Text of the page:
Thursday, April 17, 2008


A number of people in the media have contacted me in search of opposition to incorporation, in an attempt to balance their stories. I've told them all I'm in the same boat, looking for someone who will go on record to make a case against.

Nobody has found one yet.

This does not mean there is no real opposition. The kind of opposition that should be feared is the kind that has a lot of money, and specializes in last-minute "hit-piece" mailings with no opportunity for discussion. For example, there could be a flood of postcards sent in the week before an election making all kinds of dubious if not outright misleading statements. Those involved in the public debate might have no opportunity to rebut falsehood, and those sending such mail would have purposely hidden their existence and specifics of their objections in the run-up. Indeed, the true motivations might easily remain completely hidden. They can throw out specious flash-point arguments to make a stink. This isn't what I'd call credible, but it can, sadly, be very effective.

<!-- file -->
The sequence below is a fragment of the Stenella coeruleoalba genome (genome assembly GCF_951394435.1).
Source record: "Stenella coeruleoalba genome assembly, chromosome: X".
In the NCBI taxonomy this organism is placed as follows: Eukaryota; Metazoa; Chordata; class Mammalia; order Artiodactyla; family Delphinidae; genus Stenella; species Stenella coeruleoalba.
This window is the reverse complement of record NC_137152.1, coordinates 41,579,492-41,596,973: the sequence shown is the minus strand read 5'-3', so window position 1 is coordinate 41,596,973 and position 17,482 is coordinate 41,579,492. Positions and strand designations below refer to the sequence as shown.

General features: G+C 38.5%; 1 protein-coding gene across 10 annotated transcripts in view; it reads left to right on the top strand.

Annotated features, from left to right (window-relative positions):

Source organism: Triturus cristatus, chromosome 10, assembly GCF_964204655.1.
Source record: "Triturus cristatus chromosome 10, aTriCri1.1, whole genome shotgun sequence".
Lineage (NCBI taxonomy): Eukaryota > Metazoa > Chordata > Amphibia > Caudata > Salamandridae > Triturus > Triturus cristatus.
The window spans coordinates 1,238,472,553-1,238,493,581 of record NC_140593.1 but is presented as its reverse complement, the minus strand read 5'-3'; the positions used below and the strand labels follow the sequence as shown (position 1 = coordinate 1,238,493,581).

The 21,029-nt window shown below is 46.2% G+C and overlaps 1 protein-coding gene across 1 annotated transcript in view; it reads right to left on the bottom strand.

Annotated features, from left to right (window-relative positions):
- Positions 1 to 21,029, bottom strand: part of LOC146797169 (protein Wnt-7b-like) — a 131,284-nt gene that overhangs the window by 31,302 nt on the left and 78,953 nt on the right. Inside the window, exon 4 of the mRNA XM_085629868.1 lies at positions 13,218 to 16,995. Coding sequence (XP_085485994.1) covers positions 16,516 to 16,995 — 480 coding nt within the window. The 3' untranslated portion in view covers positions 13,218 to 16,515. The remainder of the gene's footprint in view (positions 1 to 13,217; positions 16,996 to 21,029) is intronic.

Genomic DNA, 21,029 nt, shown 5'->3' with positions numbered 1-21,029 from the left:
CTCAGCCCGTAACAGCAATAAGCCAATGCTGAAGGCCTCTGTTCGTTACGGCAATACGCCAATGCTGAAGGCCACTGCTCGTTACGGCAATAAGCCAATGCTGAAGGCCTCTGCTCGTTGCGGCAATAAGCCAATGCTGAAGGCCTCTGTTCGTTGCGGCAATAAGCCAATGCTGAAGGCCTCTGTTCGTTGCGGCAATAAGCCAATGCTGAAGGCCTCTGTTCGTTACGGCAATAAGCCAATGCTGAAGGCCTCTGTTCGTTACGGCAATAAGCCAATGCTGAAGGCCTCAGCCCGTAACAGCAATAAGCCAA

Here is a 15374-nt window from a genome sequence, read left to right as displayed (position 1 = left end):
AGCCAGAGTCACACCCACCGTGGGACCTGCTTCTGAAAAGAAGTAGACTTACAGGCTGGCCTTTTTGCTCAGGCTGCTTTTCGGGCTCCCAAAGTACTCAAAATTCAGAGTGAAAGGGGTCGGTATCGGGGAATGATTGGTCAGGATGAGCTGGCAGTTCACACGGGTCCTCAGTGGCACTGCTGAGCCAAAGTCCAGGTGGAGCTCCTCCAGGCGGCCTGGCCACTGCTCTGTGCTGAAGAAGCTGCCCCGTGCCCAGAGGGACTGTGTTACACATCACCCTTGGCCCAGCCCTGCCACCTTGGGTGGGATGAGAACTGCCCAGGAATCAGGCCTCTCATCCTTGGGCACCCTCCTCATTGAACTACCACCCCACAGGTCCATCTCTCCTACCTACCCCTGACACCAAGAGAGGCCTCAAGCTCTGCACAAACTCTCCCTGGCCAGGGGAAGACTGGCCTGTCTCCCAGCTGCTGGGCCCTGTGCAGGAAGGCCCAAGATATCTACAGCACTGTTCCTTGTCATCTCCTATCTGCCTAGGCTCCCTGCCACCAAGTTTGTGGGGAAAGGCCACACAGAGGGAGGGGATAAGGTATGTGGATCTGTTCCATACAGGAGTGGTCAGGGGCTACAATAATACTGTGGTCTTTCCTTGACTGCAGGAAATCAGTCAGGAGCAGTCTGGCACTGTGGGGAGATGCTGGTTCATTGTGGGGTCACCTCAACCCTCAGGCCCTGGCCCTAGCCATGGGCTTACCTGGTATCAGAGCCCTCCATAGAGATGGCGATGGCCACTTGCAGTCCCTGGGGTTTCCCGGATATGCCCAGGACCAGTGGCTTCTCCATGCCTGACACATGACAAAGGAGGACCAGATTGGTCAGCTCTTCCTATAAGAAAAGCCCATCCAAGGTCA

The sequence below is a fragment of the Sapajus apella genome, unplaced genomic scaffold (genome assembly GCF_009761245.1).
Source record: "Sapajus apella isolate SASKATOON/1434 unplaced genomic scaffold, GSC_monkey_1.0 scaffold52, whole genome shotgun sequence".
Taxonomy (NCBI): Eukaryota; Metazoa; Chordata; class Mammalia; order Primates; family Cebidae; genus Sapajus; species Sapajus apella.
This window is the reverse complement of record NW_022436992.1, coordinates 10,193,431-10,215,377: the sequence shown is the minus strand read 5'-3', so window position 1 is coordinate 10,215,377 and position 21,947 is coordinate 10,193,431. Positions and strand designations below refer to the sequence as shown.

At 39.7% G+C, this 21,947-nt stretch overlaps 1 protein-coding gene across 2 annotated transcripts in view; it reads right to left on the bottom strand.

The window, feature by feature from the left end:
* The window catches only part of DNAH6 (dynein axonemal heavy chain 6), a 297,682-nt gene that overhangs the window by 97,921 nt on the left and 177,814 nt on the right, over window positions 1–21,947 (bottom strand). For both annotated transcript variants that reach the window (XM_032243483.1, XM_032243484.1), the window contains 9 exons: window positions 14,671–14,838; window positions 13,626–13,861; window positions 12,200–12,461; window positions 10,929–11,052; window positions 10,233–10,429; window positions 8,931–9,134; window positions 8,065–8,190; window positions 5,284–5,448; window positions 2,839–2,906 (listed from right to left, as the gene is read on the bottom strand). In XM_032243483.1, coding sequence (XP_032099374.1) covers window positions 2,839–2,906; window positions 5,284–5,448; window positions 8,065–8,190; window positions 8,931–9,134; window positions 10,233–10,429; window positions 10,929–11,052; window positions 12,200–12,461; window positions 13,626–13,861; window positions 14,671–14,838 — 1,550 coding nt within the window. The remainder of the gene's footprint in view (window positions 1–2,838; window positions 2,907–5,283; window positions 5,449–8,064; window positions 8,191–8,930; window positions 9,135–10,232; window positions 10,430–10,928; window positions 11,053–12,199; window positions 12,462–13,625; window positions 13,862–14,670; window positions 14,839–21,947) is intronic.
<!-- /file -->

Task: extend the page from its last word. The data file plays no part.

If I am thinking about who might produce this kind of effective opposition, completely within constitutional rights to participate in a political process, there are very few possibilities. They include those with (a) access to money; (b) a perception of financial threat from incorporation; (c) a willingness to throw (a) against (b) to achive a more favorable result.

The bottom line, to me, seems to be control of development and re-development. Therefore, those with threatened financial interests are property owners and developers who see risk to their investments, or limits on their opportunities being imposed. Those owners and developers who would have enough at risk in Alamo would be owners of -large- parcels, and those who'd want to develop those large parcels.

Identifying potential opposition seems as simple as looking at a tax-map and seeing who owns or controls large property whose development opportunity might be restricted by the Town, perhaps through a new general plan. There aren't that many large undeveloped parcels in town.

I don't know if the people involved with in-fill (re-)development would feel as motivated to nudge the political process their way through funding of hit-piece mail. They might vote against incorporation, but I don't know that they'd pay for an operation to significantly affect the result.

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